but not before printing out the plane tickets, extra baggage allowance info, booking confirmation slips from the hotels, and the myriad of other minor bits and pieces which need shuffling into it.
I might sleep at some point tonight.
Of course, thanks to the wonders of time delayed posting, by the time you read this, it will all have been 24 hours ago (and oddly, that's calming me down as I write it!), and we will be in stunning Switzerland and hopefully well on our way to settling into our hotel.
I'm pretending I have not seen this weather forecast.
*at one point during our first trip to Florida, shortly after 9/11, it looked as though the only way to get Mog's meds through would be for me to taste all of them. Whilst I'd have quite enjoyed the deep sleep her several sedatives would have induced, I'm not sure I'd have been much help to the girls once in the air.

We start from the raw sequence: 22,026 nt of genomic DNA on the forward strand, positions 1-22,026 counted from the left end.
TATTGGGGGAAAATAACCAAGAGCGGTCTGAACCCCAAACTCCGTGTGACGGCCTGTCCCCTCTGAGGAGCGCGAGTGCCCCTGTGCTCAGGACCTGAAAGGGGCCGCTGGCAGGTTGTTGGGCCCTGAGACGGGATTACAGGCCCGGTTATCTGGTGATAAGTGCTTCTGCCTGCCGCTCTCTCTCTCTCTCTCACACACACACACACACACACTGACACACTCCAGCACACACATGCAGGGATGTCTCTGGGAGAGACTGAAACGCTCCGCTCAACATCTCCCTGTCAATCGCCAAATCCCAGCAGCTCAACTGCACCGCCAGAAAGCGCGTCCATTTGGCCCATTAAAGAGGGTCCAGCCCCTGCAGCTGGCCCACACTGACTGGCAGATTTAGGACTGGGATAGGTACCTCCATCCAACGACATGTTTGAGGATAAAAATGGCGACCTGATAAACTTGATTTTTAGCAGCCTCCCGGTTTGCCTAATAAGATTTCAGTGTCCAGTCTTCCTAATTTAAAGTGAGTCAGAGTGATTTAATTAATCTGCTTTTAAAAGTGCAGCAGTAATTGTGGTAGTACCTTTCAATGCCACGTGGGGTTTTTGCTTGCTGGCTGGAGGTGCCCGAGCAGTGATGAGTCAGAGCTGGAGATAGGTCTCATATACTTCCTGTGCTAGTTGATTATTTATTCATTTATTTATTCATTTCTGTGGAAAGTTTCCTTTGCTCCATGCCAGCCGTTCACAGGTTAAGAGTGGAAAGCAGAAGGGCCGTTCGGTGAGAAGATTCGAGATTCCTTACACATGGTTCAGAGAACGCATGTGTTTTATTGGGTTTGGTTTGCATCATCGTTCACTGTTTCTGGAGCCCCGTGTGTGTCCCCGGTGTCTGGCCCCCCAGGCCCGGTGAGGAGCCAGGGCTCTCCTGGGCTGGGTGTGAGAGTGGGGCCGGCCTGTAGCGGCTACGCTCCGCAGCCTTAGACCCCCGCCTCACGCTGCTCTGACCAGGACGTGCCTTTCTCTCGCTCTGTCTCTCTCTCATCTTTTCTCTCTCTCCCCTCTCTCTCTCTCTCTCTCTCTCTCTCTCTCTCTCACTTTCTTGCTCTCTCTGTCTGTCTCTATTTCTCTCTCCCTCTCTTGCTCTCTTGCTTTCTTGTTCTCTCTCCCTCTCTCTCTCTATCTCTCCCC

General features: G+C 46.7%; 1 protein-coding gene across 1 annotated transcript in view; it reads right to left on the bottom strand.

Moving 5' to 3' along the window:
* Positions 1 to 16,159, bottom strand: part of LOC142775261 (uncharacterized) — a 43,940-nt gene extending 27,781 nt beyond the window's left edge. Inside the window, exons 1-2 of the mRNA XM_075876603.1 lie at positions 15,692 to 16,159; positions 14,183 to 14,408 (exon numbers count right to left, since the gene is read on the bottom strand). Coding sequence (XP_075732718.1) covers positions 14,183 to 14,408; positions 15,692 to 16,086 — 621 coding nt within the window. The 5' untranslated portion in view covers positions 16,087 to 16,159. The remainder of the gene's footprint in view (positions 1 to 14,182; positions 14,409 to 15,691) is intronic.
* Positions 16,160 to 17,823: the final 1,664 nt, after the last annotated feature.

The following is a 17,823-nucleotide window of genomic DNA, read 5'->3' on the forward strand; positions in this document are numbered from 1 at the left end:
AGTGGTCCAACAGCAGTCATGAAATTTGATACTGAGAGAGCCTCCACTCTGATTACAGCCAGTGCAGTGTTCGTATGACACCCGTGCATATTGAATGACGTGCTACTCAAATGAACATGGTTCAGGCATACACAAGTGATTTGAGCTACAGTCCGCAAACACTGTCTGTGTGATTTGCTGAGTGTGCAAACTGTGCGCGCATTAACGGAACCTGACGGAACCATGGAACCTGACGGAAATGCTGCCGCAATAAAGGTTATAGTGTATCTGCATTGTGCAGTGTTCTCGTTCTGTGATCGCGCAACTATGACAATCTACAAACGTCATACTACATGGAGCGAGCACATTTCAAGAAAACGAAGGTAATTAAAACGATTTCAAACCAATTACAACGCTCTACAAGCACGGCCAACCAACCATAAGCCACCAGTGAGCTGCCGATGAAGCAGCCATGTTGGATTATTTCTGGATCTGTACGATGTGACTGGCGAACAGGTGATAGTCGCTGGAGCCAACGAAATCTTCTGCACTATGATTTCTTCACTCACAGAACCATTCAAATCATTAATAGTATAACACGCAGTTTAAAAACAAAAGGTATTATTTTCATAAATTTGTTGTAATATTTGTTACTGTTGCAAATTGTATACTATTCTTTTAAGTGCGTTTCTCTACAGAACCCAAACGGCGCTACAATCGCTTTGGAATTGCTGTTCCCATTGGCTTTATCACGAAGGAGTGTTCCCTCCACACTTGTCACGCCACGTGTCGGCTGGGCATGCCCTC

Friday, 3 April 2009
I think it's safe to say she was seriously underwhelmed.
Her sisters were somewhat happier with the stacks of chocolate she also brought. Little Fish enjoyed wheeling over the folder Mog had made for all her artwork, and Mog herself consented to enjoy stroking a toy dog she had won in school.
A good end to a generally good term, I think.
Thursday, 2 April 2009
And in rushing, we somehow left Little Fish's Easter Bonnet behind. So the TA kid and I walked back home and then back to preschool with it. It's a 5 minute walk each way. And in that 20 minutes I somehow managed about 8 phonecalls - not bad going.
And now we have the right carseat for the TA kid. One friend had a set of straps but no seat, another has seat and no straps. Together, they are rather more use!